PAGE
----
Kilgore wrote:Neil Gaiman and Terry Pritchard's 'Good Omens' - recently reissued in hardcover, so it should be there - it's a light-hearted tale about Armageddon and the son of Satan...no, really.
havocSchultz wrote:a deadly mannequin called the Rubbermaid....does sound like something I'd like to check out eventually...
Doc Holliday wrote:havocSchultz wrote:a deadly mannequin called the Rubbermaid....does sound like something I'd like to check out eventually...
Like you haven't done that already....(I have the negatives)
DennisMM wrote:To Your Scattered Bodies Go, the first book in Philip Jose Farmer's Riverworld series. Possibly the biggest SF concept short of E.E. Smith and Foundation. Thirty-six billion people, everyone who lived on earth for 25,000 years, are resurrected in healthy, young bodies along the banks of a million-mile-long river that twists and turns across both hemispheres of an earthlike planet. Why are they there?
DennisMM wrote:The first book is about adventure and discovery. There's some mystery and a little bit of spiritual material as well. The spiritual quest becomes heavier towards the end of the series, especially in book three, The Dark Design.
I forgot to mention that the male and female leads in Bodies are Captain Sir Richard Francis Burton and Alice Pleasance Liddell Hargreaves (Lewis Carrol's young friend who inspired the Alice books). There also are a writer whose initials are P.J.F., a neanderthal and an extraterrestrial.
Mmm, I've not read any of the others yet, but I caught wind of the praise, which there seems to be a great deal of, and kind of got swept up in it a little, so it's sitting in my basket awaiting a grant of leave by my wallet.
Personally, I hesitated some at first, I thought perhaps maybe it was something I didn't really need to read, as in whether it was the healthiest way to approach things considering my own already present inclinations. Wondered too if the tone of it may be a little malignant or condescending, which from my perspecitve doesn't really do much for me, I loves me my spaghetti monster, but anything more serious in tone, wares me down, I have my perspectives on things, but using them as excuse to dismiss people, as apposed to exploring their faith, in anything other than jest or science, is not something I enjoy, feels like a lot of the same thing that gets thrown from the one side to another, too much like partisan politics almost, kind of gets in the way of the bits I'm interested in.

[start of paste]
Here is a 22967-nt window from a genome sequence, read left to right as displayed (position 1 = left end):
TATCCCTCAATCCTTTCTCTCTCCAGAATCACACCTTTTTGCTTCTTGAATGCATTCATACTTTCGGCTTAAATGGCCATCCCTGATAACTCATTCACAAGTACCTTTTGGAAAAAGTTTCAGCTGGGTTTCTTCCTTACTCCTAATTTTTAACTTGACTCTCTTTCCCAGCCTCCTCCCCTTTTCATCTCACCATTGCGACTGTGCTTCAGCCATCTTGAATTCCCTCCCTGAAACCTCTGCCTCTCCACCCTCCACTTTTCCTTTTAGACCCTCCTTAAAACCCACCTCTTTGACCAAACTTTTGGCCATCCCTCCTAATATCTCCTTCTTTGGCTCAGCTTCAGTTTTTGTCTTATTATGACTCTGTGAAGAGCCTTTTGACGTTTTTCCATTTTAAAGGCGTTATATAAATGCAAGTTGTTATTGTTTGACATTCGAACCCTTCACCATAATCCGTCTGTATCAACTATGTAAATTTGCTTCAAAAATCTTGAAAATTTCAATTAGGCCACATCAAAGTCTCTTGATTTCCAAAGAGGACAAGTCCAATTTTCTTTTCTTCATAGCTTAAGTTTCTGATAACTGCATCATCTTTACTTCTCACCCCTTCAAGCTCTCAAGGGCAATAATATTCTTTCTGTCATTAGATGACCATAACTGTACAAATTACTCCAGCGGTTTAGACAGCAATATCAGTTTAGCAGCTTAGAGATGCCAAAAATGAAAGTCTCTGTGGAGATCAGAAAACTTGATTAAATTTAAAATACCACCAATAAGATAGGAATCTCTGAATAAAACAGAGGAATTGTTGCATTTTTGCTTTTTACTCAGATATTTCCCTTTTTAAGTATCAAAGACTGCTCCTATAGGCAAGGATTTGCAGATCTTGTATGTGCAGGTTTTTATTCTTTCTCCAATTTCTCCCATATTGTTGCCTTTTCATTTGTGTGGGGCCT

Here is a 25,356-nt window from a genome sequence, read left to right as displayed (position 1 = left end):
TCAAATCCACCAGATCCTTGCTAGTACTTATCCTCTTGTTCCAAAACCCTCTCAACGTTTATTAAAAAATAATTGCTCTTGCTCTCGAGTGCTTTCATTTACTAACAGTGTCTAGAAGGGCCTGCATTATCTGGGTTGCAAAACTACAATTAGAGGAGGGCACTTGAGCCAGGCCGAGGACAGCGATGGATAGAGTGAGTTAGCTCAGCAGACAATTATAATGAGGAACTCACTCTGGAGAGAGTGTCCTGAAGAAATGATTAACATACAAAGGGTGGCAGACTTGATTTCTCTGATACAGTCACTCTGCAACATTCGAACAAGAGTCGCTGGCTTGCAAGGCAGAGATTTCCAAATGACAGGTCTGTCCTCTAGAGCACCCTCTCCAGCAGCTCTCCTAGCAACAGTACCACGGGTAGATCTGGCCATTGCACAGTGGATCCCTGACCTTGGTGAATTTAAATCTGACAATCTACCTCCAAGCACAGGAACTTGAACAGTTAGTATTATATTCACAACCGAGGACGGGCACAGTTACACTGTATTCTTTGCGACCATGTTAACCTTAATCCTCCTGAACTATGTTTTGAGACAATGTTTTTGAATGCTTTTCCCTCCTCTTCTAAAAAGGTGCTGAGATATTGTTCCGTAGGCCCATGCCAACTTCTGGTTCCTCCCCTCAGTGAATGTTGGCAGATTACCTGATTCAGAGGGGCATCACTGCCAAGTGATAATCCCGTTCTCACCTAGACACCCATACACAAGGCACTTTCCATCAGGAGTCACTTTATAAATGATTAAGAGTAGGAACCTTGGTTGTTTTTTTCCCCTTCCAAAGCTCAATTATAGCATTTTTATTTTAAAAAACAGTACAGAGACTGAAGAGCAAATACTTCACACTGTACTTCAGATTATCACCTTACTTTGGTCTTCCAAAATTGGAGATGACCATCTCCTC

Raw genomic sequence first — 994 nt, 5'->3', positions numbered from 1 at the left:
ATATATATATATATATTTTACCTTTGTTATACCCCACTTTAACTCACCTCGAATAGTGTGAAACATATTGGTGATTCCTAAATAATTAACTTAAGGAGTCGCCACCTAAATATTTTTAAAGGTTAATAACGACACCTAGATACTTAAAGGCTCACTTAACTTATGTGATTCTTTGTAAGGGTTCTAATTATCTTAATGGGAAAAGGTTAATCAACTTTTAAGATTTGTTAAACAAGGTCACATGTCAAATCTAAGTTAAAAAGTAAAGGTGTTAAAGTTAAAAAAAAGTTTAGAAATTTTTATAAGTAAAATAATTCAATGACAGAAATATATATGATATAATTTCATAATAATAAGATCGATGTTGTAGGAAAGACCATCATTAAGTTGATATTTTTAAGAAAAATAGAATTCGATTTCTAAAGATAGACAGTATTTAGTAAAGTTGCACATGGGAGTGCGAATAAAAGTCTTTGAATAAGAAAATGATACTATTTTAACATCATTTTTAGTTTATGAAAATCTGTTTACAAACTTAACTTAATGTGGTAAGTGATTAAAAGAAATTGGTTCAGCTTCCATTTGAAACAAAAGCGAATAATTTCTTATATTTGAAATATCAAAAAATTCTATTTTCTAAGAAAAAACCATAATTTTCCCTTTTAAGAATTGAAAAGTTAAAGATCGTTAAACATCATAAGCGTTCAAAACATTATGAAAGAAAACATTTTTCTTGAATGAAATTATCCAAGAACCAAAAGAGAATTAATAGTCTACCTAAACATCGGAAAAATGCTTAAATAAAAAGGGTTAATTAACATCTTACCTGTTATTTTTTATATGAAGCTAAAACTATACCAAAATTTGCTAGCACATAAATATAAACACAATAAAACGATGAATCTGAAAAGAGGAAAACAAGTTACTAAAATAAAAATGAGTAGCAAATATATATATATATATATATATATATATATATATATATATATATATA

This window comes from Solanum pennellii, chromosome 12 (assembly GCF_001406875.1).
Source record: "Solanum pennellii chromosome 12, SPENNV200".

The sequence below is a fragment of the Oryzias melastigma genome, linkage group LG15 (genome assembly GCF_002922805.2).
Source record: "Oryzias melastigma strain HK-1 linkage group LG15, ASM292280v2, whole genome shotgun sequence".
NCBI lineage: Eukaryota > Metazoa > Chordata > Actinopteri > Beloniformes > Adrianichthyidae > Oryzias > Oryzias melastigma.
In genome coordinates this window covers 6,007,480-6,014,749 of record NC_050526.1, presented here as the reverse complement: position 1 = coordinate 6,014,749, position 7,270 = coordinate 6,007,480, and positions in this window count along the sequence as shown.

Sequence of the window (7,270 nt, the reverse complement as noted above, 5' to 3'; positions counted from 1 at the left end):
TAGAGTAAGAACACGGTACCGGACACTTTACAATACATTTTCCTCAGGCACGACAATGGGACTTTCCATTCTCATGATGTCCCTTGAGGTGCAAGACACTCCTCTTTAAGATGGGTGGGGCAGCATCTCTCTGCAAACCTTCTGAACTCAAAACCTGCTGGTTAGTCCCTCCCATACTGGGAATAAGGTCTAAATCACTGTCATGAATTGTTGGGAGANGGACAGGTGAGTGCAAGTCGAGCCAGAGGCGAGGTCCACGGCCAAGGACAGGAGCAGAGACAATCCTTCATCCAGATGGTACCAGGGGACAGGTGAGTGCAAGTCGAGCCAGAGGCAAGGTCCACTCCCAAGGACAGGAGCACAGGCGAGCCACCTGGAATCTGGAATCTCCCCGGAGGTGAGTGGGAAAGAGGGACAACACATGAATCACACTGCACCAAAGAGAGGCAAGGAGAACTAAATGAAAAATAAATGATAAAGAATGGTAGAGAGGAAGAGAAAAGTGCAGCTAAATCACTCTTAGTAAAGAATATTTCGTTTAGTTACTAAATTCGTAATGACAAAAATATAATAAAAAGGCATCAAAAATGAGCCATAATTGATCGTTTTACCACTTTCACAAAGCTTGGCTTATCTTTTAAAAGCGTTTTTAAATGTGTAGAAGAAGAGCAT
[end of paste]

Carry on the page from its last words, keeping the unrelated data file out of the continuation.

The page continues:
If you've digested the thing already, or are soon about to, I'd be interested to know what you make of it, Milton mate.
Might be worth raising just in time for the upcoming return of the Book Club also...
silentbobafett wrote:Okay, is it long? I guess not if you read it in 24 hours, I'll try to do the same and get some word out there! I know there are lots of sequels and it has a big cult following!
Unfilmable books being brought to the big screen excite me! Cos they can, given the chance, be done right! Ala Lord of the Rings
Moriarty wrote:If Singer had made IT'S SUPERMAN, I would have seen it 20 times in a theater this summer. Ahhh... if only.
Vegeta wrote:World War Z is a pretty awesome book, not in you're pysics/string theaory department... but pretty good none the less. Also, if I remember correctly, there is very little cow action
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